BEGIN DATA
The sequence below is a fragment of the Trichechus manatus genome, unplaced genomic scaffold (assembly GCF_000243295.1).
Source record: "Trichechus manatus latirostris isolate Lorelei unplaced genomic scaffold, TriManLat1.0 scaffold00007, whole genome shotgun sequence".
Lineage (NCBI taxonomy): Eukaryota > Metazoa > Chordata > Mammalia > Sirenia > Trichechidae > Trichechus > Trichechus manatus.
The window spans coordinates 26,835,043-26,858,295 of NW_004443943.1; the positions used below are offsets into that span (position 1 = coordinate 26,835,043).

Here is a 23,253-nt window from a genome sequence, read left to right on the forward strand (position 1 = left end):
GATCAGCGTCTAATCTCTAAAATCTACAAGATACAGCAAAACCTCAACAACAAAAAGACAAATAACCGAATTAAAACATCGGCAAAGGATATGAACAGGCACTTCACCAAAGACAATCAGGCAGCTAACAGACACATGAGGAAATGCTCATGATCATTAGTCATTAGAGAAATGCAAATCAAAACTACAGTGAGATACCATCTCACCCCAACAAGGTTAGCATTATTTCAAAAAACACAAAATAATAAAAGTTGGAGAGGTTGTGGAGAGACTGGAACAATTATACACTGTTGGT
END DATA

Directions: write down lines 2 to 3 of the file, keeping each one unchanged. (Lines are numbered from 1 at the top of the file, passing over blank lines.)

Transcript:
Source record: "Trichechus manatus latirostris isolate Lorelei unplaced genomic scaffold, TriManLat1.0 scaffold00007, whole genome shotgun sequence".
Lineage (NCBI taxonomy): Eukaryota > Metazoa > Chordata > Mammalia > Sirenia > Trichechidae > Trichechus > Trichechus manatus.